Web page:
Seeking Her Approval

10 Jun

My mom was a pack rat—she kept newspaper and magazine clippings that she thought would have lasting importance and she even had piles of unread newspapers that she planned to peruse in case they had important information. I must admit that I do the same. Although I promised myself that I would throw out newspapers after one week and keep only a small file of newspaper clippings, I still have an excess of piles that I am sure I will need one day. This is actually a good topic for a future post or perhaps a reason why I am an excellent candidate for the reality show, Hoarders.

As I was trying to sift through saved articles tonight, I came across one that I planned to write about. One year ago, I read an interview with Leslie Blodgett, the Bare Escentual’s founder. In this New York Times article, http://nyti.ms/HPqF69, Blodgett confirms what many of us moms know—that we must guide our daughters, even if it they show resentment along the way. We can only hope that our love and guidance will result in feelings like Leslie’s, “’I love her, and she was an amazing mother,” adding “But if she wasn’t such a bitch, I wouldn’t be what I am today.””

Every day I run the risk of garnering the title, b…..” and I guess that means I am doing a good job! Of course I know that what my children consider nagging, might actually help them to be happier, well-adjusted or even successful. Whether I am telling my children to turn off the TV, start homework or cut their shopping lists in half, I find I must intervene. It can be easier to ignore their problems or decide that they do not need advice. And, certainly there are many situations that warrant very little motherly comment or action. But, if we are like Leslie Blodgett, who “’Until I was 39, I was driven to please her,’” we will meddle.

If we set standards and help our daughters develop goals, we are doing our job. We should be ready to go one step further and, like Ms. Blodgett’s mom, push them and remind them. My daughter has goals for college and I certainly will not stand by if she veers off her chosen (and approved by me) path.  My daughter has said that she feels pressure to succeed in certain situations and she quickly points out that she puts the pressure on herself. She came up with and pursued her own GPA goal. Knowing that she has drive and self-motivation helps, but that does not mean my job is done. My daughter knows that my love for her is unconditional and never-ending. But I do hope that she has a desire to please me. What does it mean to please me? That part is actually simple.  Pleasing me means setting and following goals. It means trying your hardest to purse these goals. Trying to please our mom, wanting their approval continues throughout our lives, just as Ms. Blodgett said. “And I guess I’m still trying to win her approval, in a way.”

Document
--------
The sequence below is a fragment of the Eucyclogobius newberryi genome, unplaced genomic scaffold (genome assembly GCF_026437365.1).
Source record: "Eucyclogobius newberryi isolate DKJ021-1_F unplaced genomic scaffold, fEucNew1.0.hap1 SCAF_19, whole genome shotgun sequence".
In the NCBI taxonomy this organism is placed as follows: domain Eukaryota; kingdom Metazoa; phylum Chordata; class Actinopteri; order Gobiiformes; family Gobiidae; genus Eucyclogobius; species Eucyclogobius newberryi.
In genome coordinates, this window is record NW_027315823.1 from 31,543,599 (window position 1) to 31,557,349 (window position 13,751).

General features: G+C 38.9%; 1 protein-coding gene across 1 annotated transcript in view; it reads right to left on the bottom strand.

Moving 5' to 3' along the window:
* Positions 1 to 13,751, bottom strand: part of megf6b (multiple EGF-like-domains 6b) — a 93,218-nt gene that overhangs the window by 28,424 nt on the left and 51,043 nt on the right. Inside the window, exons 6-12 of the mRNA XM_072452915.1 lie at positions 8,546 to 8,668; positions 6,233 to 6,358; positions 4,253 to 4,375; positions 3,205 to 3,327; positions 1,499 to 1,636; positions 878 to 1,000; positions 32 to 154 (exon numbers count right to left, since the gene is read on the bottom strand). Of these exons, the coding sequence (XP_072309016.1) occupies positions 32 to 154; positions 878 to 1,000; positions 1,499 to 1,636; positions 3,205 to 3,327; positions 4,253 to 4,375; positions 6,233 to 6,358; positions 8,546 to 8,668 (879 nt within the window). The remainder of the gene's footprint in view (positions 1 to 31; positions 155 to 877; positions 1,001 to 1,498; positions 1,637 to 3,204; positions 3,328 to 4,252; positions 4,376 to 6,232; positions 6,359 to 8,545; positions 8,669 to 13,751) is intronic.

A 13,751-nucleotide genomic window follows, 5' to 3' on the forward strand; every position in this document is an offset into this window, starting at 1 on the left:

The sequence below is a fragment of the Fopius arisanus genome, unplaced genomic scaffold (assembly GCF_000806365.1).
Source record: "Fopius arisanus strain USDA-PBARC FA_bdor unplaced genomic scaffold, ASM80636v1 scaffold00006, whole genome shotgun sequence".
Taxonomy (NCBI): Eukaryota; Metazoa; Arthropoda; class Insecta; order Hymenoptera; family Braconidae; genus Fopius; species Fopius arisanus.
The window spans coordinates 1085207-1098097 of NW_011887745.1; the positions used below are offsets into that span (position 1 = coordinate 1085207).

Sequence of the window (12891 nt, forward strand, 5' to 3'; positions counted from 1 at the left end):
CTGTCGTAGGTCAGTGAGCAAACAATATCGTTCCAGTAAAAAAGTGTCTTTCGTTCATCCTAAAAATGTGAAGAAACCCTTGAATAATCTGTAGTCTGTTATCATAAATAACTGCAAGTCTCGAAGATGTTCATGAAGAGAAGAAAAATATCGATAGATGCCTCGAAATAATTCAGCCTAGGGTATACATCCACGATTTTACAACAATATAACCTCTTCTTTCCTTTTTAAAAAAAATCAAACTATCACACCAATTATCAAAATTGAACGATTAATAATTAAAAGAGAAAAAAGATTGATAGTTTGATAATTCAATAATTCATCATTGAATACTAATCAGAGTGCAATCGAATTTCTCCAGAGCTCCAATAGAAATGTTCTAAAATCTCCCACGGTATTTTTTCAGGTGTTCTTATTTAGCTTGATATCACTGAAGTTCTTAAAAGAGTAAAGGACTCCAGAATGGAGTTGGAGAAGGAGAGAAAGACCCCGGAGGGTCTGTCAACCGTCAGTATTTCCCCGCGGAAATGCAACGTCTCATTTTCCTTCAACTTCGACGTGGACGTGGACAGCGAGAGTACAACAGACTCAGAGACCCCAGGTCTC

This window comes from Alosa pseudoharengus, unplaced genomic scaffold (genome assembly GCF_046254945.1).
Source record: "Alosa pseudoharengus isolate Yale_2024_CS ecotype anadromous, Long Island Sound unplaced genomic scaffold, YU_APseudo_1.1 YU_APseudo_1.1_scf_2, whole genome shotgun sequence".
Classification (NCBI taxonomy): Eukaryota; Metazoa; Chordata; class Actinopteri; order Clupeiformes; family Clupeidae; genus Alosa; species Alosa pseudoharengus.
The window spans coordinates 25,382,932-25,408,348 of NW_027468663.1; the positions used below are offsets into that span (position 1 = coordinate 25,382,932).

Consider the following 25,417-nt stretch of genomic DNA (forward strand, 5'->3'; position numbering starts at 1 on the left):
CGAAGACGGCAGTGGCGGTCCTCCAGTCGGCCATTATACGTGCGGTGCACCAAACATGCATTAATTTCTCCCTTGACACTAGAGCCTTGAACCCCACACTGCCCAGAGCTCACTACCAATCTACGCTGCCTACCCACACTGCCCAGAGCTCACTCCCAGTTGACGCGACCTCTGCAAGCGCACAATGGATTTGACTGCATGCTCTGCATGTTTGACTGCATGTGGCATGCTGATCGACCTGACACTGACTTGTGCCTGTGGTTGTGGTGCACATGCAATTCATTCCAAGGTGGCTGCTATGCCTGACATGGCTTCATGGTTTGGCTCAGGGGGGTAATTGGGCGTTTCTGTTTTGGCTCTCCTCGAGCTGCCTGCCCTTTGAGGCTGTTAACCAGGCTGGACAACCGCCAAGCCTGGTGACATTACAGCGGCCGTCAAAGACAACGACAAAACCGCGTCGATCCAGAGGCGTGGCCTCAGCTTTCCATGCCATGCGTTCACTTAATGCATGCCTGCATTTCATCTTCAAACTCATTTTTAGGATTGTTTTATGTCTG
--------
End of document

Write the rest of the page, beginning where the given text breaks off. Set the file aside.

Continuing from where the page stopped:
While my mom was alive, I certainly did look for her approval, which was not easy to find. Fortunately, her standards were high. Even now, I wonder if she would approve of the things I do. I often think about what she would say if she saw me now. Writing this blog is about her important presence in my life even though she is not physically here.

Having our moms looking over us helps us find our way. A mother’s “yes” or “no” can have a huge impact on us. We certainly have the choice to ignore her, call her names or follow her advice.  Along the way we have plenty of opportunity for each of those options. I just hope that daughters lucky enough to have their moms involved in their lives, at any age, take advantage of their mom’s push and pull.

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